Beyond the Ruins of Capitalism: Stolen Concepts, Deep Silences, Resurfaced Frictions
(Dubrovnik, Inter-University Centre, 25 – 29 May 2020 )
Silvana Carotenuto, University of Naples “L’Orientale”
Lada Čale Feldman, University of Zagreb
Francesca Maria Gabrielli, University of Zagreb
Elissa Helms, Central European University
Nadia Jones-Gailani, Central European University
Sandra Prlenda, Centre for Women’s Studies, Zagreb
Renata Jambrešić Kirin, Institute of Ethnology and Folklore Research, Zagreb
Durre S. Ahmed, Centre for the Study of Gender and Culture, Lahore
Before her death, feminist author and activist Kate Millet reflected upon her lifetime struggle with abject poverty as she was increasingly marginalized in the academy. Asking her readers, “who stole feminism?”, Millet voiced her anxieties that the feminist movement had been hijacked from within (1998). Her question continues to remain relevant today as we witness the growing oppression, silencing, and policing of those on the margins of academia (and beyond). The rise of attacks against ‘gender ideology’, particularly from the clerical edifice, demands a revisiting and rethinking of historical debates and contemporary engagements in feminist contributions across all disciplines. By highlighting poverty, urban deterioration, economic and ecological crises, the “ruins of capitalism” (Anna Lowenhaupt Tsing, 2015) underscores the inability of capitalist society to protect its citizens and its cities. As national economic imperatives clash with the demands of globalized capital, we face the terrifying realities of late capitalism with the rise in viral pandemics, ecological destruction, warfare, or deindustrialization. Bearing witness to that, we would like to explore stolen concepts within feminist knowledge production, as well as the deep silences informed by the erasure of alternative genealogies of thought. By exploring the frictions in both traditions and epistemologies of feminist theory and engagement, can we reveal internal elements of epistemic violence as feminist fracture across identity and political lines?
The course intends to study such violence and, at the same time, to trace the elements of resistance and refusal of nihilism and self-destruction that seem to be haunting women everywhere, with an attention also to the postcolonial milieu, in terms of worldly migration, diasporic experience, disseminated exile and displacement. We would like to understand the imposed failures and, at the same time, to intersect the theories and practices of feminism engagement that value ‘optimistic’, affirmative, productive, theoretical, communal, and political new framings of life. In this sense, our focus will go to the counter-capitalist assemblages, the open-ended gatherings of potential herstories, the multiple and productive social and cultural rhythms that occur in the peripheries of capitalistic production, the forms of survival both in everyday contests or in forms of creative imagination, the feeling with the body and the senses, the changes within the specific circumstances of or with disturbed and contaminated human and non-human landscapes.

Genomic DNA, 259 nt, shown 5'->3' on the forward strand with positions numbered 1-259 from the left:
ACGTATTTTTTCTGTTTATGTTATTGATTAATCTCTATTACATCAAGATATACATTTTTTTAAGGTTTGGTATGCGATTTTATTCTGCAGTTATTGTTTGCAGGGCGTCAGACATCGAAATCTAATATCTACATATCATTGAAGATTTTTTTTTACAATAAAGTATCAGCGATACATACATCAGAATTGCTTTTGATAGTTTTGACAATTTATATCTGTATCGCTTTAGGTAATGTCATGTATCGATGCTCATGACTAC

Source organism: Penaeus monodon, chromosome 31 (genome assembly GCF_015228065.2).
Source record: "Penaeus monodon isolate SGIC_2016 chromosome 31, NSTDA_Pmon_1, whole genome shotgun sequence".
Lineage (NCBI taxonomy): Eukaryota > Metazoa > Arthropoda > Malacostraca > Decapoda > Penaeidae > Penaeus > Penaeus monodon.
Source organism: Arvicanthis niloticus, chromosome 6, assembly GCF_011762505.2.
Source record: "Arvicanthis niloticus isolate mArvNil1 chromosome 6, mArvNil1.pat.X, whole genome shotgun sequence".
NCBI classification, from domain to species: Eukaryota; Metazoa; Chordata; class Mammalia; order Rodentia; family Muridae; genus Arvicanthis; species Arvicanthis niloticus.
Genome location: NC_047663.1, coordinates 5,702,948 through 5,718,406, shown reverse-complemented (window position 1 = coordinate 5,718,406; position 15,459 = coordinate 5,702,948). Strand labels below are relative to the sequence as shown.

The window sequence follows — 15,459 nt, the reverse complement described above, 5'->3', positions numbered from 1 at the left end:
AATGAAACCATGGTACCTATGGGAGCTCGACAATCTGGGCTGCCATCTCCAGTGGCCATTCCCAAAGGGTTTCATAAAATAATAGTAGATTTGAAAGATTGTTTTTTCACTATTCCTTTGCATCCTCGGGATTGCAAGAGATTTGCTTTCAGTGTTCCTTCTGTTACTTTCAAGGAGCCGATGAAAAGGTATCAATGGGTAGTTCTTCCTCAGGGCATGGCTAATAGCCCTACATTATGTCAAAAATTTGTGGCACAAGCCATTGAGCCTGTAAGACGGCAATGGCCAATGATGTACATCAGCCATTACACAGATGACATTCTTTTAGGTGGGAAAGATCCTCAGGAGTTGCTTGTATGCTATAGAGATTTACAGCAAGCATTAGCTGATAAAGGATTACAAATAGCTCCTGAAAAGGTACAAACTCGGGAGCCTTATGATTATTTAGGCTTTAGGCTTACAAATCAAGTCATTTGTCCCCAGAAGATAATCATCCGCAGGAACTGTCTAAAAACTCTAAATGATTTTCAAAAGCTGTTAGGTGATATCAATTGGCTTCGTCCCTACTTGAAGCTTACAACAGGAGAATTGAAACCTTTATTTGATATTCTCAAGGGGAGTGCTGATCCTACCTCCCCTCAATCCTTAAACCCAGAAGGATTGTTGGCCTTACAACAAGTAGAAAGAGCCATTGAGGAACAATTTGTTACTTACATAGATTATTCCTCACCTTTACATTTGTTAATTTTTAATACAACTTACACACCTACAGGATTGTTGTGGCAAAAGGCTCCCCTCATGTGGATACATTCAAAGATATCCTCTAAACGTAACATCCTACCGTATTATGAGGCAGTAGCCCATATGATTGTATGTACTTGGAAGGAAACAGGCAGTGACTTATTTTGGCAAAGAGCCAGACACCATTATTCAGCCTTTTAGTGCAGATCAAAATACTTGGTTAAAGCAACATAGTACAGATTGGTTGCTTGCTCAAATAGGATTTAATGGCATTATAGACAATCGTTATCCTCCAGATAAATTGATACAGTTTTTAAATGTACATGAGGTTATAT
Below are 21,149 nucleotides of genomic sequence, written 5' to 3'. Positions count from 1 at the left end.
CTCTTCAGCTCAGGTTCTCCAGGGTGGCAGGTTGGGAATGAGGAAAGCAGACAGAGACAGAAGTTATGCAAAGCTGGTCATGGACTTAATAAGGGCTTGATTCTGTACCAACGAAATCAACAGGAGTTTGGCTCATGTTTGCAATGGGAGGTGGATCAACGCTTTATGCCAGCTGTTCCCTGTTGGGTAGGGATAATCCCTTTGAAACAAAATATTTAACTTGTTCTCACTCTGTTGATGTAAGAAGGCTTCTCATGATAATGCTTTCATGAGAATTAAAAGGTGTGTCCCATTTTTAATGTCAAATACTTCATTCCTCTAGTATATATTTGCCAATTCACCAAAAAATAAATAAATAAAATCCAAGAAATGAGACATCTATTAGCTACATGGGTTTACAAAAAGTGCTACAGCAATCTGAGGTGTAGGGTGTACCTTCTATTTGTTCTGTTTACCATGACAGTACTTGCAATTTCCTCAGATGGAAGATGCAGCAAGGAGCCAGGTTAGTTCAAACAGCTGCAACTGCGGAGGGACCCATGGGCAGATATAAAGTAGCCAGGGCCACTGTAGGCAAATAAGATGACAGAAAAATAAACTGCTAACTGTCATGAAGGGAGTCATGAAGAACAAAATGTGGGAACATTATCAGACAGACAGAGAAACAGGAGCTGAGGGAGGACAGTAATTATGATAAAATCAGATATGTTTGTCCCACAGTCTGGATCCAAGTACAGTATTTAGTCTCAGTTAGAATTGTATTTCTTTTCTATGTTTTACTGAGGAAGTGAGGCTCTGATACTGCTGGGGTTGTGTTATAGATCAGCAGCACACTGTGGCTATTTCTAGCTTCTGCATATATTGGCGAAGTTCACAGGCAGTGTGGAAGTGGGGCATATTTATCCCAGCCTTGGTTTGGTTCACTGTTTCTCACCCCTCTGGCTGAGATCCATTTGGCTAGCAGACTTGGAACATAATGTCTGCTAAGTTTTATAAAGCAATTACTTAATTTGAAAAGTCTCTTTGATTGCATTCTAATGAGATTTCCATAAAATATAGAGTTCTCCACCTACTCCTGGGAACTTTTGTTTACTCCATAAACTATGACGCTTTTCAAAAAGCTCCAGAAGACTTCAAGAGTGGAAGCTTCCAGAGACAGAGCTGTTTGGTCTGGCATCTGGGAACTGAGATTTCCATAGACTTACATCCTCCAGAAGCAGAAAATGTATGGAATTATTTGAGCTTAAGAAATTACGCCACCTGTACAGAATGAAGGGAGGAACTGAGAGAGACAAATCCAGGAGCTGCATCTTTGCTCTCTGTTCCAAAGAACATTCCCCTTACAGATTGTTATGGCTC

We welcome proposals for papers, but we are also open to proposals for round tables, performance-lectures or other alternative forms and methodologies of sharing and producing knowledge. Proposals may consider some of the following issues:
- the ambivalent impact of early capitalism on female agency and thought
- humanisms, abolitionism and liberalism vs. feminist project
- the feminist critique of theology
- the historical rise of the nation and the limits and/or capacities of ‘political sisterhood’
- the ‘ruins of socialism’ vis-à-vis the ‘ruins of capitalism’
- the notions of ‘peripheries’ and ‘alternative margins’ vs ‘centers’ of capitalistic productions
- postcolonial theories of philosophical engagement with worldly displacement and global dissemination
- the analysis of ‘friction’, meaning diverse and conflictual social interactions, ‘encounters of difference’
- feminist theories of the Anthropocene and feminist political alliances around ecological complexity
- collaborative co-living of different species
- the feminist materialistic ideas of ‘latent commons’ and ‘third nature’ (Tsing)
IUC courses are conducted at postgraduate level. All interested postgraduate students may apply to participate, although the course targets young scholars and postgraduate students with a defined interest in women’s/gender studies, transnational studies, philosophy, sociology, literary and cultural studies, postcolonialism, or anthropology. The course will be limited to 25 participants (15 students) in order to provide sufficient space for discussion, seminar work and student presentations. Participants must seek funding from their own institutions for the costs of travel, lodging and meals. Limited financial support is available for participants from parts of Eastern Europe and some third countries (please see http://www.iuc.hr/iuc-support.php). The IUC requires a payment of 50 EUR for the Course fee. The working language of the course is English.
Please submit a proposal consisting of a short narrative describing your interest in the topic and your CV. Place all current contact information at the top of your CV. Send submissions by e-mail to firstname.lastname@example.org (Francesca Maria Gabrielli). Use the subject: IUC Dubrovnik 2020. The proposal deadline is February 1st, 2020.